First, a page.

There is another very important thing, perhaps most important of all. Over all this beautiful armour of God He casts the blessed, beautiful mantle of prayer. Over the shield of faith, the helmet of salvation, the loins girt about with truth, over every thing that constitutes the armour, we have this blessed mantle of prayer; and what is it? Unceasing, unfailing dependence upon Himself. Prayer is the expression of the soul's dependence upon Him, so He says, "Praying always with all prayer and supplication, and watching thereunto with all perseverance and supplication for all saints." Not praying when you are in distress or sorrow that you cannot get out of save by prayer, but "always, with all prayer and supplication … for all saints." You need not go into your room and kneel down for that. It does not mean the first thing in the morning and the last thing at night, but always. It is the soul's habit looking up to Him in conscious, known, real dependence upon Him. You need not get away into a corner for that. What God proposes for us is the blessed access of known, felt, and expressed dependence on Himself.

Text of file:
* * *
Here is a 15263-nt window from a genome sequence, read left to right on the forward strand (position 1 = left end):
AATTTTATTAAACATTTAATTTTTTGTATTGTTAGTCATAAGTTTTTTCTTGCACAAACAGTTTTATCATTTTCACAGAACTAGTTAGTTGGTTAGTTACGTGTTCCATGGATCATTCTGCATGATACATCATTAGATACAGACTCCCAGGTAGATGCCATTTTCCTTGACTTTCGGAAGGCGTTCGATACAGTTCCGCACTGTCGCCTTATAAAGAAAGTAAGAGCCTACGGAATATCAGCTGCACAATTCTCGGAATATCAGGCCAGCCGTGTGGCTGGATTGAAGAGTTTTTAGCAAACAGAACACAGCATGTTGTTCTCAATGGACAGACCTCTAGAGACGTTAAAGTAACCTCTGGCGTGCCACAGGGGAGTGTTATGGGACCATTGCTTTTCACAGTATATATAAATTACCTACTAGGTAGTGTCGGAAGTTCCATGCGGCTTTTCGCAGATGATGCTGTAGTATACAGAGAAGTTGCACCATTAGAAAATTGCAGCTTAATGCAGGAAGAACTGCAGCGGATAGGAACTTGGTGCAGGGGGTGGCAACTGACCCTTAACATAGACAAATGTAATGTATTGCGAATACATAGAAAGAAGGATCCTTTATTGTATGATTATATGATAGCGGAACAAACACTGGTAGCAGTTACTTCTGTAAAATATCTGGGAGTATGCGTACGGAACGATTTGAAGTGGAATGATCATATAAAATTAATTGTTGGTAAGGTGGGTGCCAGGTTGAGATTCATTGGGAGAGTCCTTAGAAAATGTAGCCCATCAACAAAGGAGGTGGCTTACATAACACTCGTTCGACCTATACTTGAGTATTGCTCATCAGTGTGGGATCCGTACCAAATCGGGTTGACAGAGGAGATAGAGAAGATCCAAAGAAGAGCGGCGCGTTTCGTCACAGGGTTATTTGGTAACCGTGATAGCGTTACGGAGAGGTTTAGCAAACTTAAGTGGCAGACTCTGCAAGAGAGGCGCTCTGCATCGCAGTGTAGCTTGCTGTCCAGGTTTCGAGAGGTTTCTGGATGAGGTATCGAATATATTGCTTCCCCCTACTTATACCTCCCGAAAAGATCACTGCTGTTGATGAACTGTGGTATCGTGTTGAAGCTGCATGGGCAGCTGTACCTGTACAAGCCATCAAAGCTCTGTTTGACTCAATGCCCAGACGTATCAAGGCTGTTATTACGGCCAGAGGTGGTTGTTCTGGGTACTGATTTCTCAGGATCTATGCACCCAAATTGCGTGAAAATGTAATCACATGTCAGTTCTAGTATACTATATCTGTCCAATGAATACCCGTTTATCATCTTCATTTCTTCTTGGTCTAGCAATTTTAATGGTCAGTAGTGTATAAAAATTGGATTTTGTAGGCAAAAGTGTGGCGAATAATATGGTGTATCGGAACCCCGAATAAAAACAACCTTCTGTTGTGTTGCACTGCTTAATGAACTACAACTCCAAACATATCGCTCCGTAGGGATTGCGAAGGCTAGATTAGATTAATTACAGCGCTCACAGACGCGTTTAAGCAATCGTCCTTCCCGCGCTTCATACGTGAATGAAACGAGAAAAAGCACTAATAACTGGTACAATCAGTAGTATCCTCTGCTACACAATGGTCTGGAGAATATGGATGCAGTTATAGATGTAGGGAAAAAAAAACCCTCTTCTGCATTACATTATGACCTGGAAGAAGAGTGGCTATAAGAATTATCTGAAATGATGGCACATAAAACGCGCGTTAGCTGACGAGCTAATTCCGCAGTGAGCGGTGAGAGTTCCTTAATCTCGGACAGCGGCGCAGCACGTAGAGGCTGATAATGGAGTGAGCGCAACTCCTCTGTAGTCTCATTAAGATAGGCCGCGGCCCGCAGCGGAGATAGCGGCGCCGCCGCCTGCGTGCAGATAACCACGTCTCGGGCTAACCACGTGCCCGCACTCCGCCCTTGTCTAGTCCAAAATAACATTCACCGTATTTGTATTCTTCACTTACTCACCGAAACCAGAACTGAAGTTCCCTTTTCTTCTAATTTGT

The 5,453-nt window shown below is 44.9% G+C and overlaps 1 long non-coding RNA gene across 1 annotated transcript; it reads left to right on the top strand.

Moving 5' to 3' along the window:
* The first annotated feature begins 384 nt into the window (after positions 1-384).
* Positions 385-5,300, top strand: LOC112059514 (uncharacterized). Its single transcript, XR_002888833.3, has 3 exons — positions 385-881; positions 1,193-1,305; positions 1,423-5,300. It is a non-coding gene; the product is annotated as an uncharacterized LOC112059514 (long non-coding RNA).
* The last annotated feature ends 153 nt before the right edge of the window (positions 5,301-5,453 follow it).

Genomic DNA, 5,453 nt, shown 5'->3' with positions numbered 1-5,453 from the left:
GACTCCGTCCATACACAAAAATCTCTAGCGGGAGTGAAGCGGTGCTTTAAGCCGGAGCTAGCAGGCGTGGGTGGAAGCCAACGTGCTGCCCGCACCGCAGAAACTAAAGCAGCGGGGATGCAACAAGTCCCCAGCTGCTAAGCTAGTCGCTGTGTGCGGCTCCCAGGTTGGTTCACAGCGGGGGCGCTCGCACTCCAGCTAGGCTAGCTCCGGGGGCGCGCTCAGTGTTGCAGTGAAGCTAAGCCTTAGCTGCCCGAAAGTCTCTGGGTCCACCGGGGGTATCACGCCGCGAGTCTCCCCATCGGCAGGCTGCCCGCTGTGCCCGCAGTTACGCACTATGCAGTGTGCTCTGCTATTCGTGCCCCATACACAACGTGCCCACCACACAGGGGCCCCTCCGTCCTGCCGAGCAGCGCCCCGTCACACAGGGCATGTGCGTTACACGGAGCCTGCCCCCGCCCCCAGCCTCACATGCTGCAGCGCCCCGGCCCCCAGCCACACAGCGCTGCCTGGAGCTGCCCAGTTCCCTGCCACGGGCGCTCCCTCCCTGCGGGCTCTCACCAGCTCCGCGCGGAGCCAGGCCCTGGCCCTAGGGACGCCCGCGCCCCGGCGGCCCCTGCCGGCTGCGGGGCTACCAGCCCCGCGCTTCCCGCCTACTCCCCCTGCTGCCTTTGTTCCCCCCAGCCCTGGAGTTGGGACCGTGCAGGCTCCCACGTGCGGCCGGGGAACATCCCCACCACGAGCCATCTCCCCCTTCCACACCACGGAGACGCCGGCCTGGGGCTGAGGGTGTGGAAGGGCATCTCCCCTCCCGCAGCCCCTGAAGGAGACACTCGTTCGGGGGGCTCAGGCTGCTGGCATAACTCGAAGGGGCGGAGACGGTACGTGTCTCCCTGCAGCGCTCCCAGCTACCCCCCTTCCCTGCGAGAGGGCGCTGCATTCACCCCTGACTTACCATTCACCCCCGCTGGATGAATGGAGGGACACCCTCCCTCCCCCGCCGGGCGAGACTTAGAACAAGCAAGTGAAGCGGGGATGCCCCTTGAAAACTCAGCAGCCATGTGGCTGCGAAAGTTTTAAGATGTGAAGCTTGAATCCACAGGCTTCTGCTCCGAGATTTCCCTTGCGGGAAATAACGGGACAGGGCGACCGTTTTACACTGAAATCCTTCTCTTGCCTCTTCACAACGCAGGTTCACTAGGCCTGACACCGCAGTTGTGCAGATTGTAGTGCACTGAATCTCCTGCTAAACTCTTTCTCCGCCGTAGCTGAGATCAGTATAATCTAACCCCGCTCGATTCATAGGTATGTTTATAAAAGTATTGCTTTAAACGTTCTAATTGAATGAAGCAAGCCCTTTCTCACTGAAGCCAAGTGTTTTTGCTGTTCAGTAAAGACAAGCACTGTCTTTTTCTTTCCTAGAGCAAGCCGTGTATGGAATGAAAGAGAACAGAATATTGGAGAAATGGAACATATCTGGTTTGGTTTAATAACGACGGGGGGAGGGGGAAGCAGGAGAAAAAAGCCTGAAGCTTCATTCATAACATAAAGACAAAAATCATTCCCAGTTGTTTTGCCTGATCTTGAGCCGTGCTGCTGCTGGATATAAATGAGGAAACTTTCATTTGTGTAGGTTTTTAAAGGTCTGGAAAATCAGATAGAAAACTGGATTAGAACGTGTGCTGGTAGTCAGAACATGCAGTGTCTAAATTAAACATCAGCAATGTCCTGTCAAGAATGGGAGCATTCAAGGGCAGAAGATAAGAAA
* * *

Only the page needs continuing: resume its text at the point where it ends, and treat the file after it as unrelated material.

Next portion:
Ah, here is a man absolutely free. Did you ever see a man like that? I have; and I can see him now at this moment. Here he is in verse 19, a man with the armour upon him. Now, he says, "and for me." Here is the great servant, here is the great soldier of Christ. He has that armour, that mantle upon himself; and he says, "Pray for me, not that 1 may be delivered out of troubles, not that I may go free - go back to my friends and relatives - but 'that utterance may be given me, that I may open my mouth boldly, to make known the mystery of the gospel, for which I am an ambassador in bonds: that therein I may speak boldly, as I ought to speak."'

Listen to him, dear friends. Here is prayer in the Spirit divinely uttered, divinely recorded. "Oh," says this man, "pray for me, that with all that utterance He gives, I may go and proclaim in this world what the unsearchable riches of Christ are, that I may proclaim among the nations - among my own countrymen, before kings, governors, and rulers, before the richest, to the very lowest, vilest, and poorest - the riches of Him who came with a heart full of love - divine love - to seek and to save, to give His life a ransom for many."